Earlier this month more than 200 Buddhist nuns of the Drukpa order, also known as the “Kung fu Nuns,” cycled a grueling 2,200km (1,370 miles) from Kathmandu to New Delhi as a way to promote gender equality and environmental preservation.
The Drukpa nuns are part of the Druk Gawa Khilwa Abbey in Kathmandu, where approximately 300 nuns reside and practice. They come from remote places in Tibet, Ladakh, Lahaul, Bhutan and Sikkim.
While the nuns take part in traditional prayers and meditation, they are also committed to living an active lifestyle. “Just because we are nuns, we aren’t only supposed to be sitting in monasteries and meditate. We want to come out and show people that we are also physically capable,” explains one of the nuns in this video from Mint.
Among their many activities, the women are proficient in kung fu, which they learned after the current Drukpa leader Gyalwang Drukpa, an advocate of gender equality, lifted a ban that prevented the nuns from learning the martial art. “Kung fu gives us both physical and mental strength. The exercises we practice daily have come handy in helping us cycle this far,” one nun says.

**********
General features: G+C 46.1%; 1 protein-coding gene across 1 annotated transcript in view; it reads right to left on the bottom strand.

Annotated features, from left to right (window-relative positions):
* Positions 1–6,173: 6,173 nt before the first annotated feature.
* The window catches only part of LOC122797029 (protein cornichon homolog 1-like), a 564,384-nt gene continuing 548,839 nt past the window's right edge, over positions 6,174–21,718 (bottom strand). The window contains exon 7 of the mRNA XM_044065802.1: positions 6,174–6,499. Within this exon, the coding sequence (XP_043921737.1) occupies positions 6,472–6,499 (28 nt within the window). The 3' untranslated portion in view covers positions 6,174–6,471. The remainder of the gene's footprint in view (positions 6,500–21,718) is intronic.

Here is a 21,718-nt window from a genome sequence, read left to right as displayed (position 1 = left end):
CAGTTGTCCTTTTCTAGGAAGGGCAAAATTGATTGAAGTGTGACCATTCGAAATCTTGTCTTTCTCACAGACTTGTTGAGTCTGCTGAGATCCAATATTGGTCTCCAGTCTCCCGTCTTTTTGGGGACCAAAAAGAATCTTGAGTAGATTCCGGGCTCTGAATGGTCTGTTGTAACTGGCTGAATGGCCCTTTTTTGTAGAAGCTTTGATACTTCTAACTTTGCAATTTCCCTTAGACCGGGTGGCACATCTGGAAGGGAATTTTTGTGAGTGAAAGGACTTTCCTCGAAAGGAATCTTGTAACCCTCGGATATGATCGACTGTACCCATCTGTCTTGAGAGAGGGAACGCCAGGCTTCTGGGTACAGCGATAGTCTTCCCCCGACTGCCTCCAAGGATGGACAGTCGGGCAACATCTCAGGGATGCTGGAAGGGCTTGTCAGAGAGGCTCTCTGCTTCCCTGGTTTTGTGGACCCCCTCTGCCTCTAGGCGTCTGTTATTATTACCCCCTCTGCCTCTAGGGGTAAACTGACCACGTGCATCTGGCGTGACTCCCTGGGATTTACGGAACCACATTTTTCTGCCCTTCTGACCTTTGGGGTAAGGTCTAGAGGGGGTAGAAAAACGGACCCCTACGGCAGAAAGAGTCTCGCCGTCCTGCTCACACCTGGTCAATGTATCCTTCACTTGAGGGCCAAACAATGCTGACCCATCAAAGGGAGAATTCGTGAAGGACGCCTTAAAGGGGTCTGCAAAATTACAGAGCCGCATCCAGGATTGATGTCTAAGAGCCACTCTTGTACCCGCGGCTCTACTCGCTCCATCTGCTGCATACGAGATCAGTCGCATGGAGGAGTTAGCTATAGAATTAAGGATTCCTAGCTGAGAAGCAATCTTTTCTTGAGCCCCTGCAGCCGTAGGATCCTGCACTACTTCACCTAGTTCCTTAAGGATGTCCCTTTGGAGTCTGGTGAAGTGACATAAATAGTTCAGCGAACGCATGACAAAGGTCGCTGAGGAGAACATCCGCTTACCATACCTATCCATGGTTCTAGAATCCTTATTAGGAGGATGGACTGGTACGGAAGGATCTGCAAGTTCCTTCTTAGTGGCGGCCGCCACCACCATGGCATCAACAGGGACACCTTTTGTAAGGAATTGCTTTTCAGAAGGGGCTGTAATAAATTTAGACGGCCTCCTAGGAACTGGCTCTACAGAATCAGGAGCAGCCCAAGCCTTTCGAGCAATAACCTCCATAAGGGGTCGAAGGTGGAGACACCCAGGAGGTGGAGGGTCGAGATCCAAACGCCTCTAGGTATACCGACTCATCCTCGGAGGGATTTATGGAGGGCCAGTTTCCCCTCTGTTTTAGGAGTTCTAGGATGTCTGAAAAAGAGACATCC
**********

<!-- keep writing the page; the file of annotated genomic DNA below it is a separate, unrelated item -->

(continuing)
Unlike most Buddhist monasteries where the nuns are relegated to cooking and cleaning, the nuns of Druk Gawa Khilwa lead prayers, learn English and are taught many other skills. They run the guest house and coffee shop at the Abbey and make valuable contributions to their community. “We do everything. Our nuns are electricians, administration office, everything,” 21-year-old Jigme Konchok Lhamo explains.
Throughout the 52 day ride the nuns stopped in villages to share their message of conservation and to talk about women’s rights. Gyalwang Drukpa sums it up perfectly, “The Dukpa Kung fu nuns are global messengers spreading a positive message that everyone can participate in tackling the world’s challenges.”